With β and σ Ara it forms the Chinese asterism Choopinyin: chǔ, ), "pestle" in traditional Chinese astronomy. It was the second star of Choo杵二), but R. H. Allen used the name Choo for this star only.[12] Patrick Moore lists Choo as a proper name for this star in his star catalogue of the constellation Ara.[15] This name is also spelt Tchou.[citation needed] There is another Choo in the constellation Pegasus.

In Chinese, (Chǔ), meaning Pestle, refers to an asterism consisting of α Arae, σ Arae and β Arae.[16] Consequently, α Arae itself is known as 杵二 (Chǔ èr, English: the Second Star of Pestle.)[17]

See also[edit]

References[edit]

  1. ^ a b c d e van Leeuwen, F. (November 2007), "Validation of the new Hipparcos reduction", Astronomy and Astrophysics 474 (2): 653–664, arXiv:0708.1752, Bibcode:2007A&A...474..653V, doi:10.1051/0004-6361:20078357 
  2. ^ a b c d Feinstein, A.; Marraco, H. G. (November 1979), "The photometric behavior of Be Stars", Astronomical Journal 84: 1713–1725, Bibcode:1979AJ.....84.1713F, doi:10.1086/112600 
  3. ^ a b c d HR 6510, database entry, The Bright Star Catalogue, 5th Revised Ed. (Preliminary Version), D. Hoffleit and W. H. Warren, Jr., CDS ID V/50. Accessed on line November 26, 2008.
  4. ^ a b Houk, Nancy (1978), Michigan catalogue of two-dimensional spectral types for the HD stars 2, Ann Arbor: Dept. of Astronomy, University of Michigan, Bibcode:1978mcts.book.....H 
  5. ^ alf Ara, database entry, The combined table of GCVS Vols I-III and NL 67-78 with improved coordinates, General Catalogue of Variable Stars, Sternberg Astronomical Institute, Moscow, Russia. Accessed on line November 26, 2008.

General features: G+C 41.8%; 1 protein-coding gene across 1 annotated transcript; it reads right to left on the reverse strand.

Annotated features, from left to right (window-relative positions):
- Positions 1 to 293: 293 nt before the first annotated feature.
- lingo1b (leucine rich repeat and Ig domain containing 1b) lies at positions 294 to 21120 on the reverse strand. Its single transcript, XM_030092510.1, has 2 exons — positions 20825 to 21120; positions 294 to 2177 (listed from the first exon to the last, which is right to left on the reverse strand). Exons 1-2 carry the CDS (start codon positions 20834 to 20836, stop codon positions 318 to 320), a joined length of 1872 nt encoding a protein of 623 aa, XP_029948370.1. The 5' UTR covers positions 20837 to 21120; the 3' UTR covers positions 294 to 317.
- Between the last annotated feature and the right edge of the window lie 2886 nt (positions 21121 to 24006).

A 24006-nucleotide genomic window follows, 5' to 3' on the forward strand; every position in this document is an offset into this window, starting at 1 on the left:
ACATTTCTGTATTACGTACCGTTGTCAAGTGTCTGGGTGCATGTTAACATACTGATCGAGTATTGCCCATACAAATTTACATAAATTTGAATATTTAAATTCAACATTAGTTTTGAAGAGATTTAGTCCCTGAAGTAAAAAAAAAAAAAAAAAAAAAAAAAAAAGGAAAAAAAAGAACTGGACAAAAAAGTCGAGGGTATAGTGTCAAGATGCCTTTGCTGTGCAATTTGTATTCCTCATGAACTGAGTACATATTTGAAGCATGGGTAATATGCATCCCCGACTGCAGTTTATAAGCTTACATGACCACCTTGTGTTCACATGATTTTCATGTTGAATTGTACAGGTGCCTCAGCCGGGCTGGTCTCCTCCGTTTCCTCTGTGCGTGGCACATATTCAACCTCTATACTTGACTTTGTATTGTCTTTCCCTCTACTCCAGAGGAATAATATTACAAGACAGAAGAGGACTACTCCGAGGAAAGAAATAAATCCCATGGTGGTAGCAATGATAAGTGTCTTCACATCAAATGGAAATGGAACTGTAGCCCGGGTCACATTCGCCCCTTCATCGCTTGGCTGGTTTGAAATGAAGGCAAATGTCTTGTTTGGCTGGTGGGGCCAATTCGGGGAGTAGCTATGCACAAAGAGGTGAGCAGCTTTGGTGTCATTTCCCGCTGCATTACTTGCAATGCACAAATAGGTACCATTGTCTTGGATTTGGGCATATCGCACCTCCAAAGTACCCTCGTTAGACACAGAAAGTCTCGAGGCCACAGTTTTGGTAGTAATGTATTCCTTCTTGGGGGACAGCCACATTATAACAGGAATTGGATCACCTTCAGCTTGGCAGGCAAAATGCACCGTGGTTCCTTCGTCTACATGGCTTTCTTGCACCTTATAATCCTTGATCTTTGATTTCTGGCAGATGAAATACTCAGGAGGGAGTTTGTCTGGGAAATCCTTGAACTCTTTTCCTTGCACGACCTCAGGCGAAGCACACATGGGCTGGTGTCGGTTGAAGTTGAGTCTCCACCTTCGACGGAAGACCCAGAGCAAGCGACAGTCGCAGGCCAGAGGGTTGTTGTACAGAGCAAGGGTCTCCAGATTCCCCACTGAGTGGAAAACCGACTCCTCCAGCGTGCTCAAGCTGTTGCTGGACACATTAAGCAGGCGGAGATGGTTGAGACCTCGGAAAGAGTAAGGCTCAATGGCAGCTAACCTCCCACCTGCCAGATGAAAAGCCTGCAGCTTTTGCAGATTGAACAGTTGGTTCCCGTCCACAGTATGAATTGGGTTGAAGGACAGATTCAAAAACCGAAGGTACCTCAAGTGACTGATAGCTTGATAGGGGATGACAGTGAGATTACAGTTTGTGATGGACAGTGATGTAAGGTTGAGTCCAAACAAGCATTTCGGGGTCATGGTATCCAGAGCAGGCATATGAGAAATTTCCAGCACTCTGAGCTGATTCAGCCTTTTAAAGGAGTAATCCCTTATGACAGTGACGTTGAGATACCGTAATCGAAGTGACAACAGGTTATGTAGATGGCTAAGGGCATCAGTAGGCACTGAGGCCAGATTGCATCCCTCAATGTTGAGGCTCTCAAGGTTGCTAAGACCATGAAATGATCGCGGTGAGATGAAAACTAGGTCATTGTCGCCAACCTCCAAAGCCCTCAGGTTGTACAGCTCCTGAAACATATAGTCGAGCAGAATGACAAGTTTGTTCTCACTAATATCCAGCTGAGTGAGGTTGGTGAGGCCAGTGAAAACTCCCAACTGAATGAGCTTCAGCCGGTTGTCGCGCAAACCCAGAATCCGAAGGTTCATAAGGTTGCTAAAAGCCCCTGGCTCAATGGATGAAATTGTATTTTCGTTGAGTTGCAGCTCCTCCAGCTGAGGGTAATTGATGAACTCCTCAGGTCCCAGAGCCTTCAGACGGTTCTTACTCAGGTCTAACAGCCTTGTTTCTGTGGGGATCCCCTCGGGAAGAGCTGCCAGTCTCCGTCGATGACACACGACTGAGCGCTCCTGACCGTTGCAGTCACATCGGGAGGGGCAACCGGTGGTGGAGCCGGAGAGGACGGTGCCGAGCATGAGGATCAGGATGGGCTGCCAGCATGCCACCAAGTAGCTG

6. ^ Evans, D. S. (June 20–24, 1966), "The Revision of the General Catalogue of Radial Velocities", in Batten, Alan Henry; Heard, John Frederick, Determination of Radial Velocities and their Applications, Proceedings from IAU Symposium no. 30, University of Toronto: International Astronomical Union, Bibcode:1967IAUS...30...57E 
  7. ^ a b c d e f Meilland, A.; et al. (March 2007), "First direct detection of a Keplerian rotating disk around the Be star α Arae using AMBER/VLTI", Astronomy and Astrophysics 464 (1): 59–71, arXiv:astro-ph/0606404, Bibcode:2007A&A...464...59M, doi:10.1051/0004-6361:20064848 . See Tables 1 and 4 for parameters of the star, circumstellar disk, and polar winds.
  8. ^ a b c d e f g Meilland, A.; Stee, Ph.; Chesneau, O.; Jones, C. (October 2009), "VLTI/MIDI observations of 7 classical Be stars", Astronomy and Astrophysics 505 (2): 687–693, arXiv:0908.1239, Bibcode:2009A&A...505..687M, doi:10.1051/0004-6361/200911960 
  9. ^ a b Bernacca, P. L.; Perinotto, M. (1970), "A catalogue of stellar rotational velocities", Contributi Osservatorio Astronomico di Padova in Asiago 239 (1), Bibcode:1970CoAsi.239....1B 
  10. ^ a b V* alf Ara -- Eruptive variable Star, database entry, SIMBAD. Accessed on line November 26, 2008.
  11. ^ a b Entry 17318-4953, The Washington Double Star Catalog, United States Naval Observatory. Accessed on line November 26, 2008.
  12. ^ a b Allen, R. H. (1963), Star Names: Their Lore and Meaning (Reprint ed.), New York, NY: Dover Publications Inc., p. 63, ISBN 0-486-21079-0 
  13. ^ To Be or Not to Be: Is It All About Spinning?: VLTI Discerns How Matter Behaves in Disc Around a Be Star, ESO press release 35/06, September 20, 2006. Accessed on line December 12, 2008.
  14. ^ First VLTI/MIDI observations of a Be star: Alpha Arae, O. Chesneau et al., Astronomy and Astrophysics 435, #1 (May 2005), pp. 275–287, doi:10.1051/0004-6361:20041954, Bibcode2005A&A...435..275C.
  15. ^ Moore, P. (1983), The Guinness Book of Astronomy Facts and Feats (Second ed.), Middlesex: Guinness Superlatives Ltd, p. 187, ISBN 0-85112-291-4 
  16. ^ (Chinese) 中國星座神話, written by 陳久金. Published by 台灣書房出版有限公司, 2005, ISBN 978-986-7332-25-7.
  17. ^ (Chinese) 香港太空館 - 研究資源 - 亮星中英對照表, Hong Kong Space Museum. Accessed on line November 23, 2010.

External links[edit]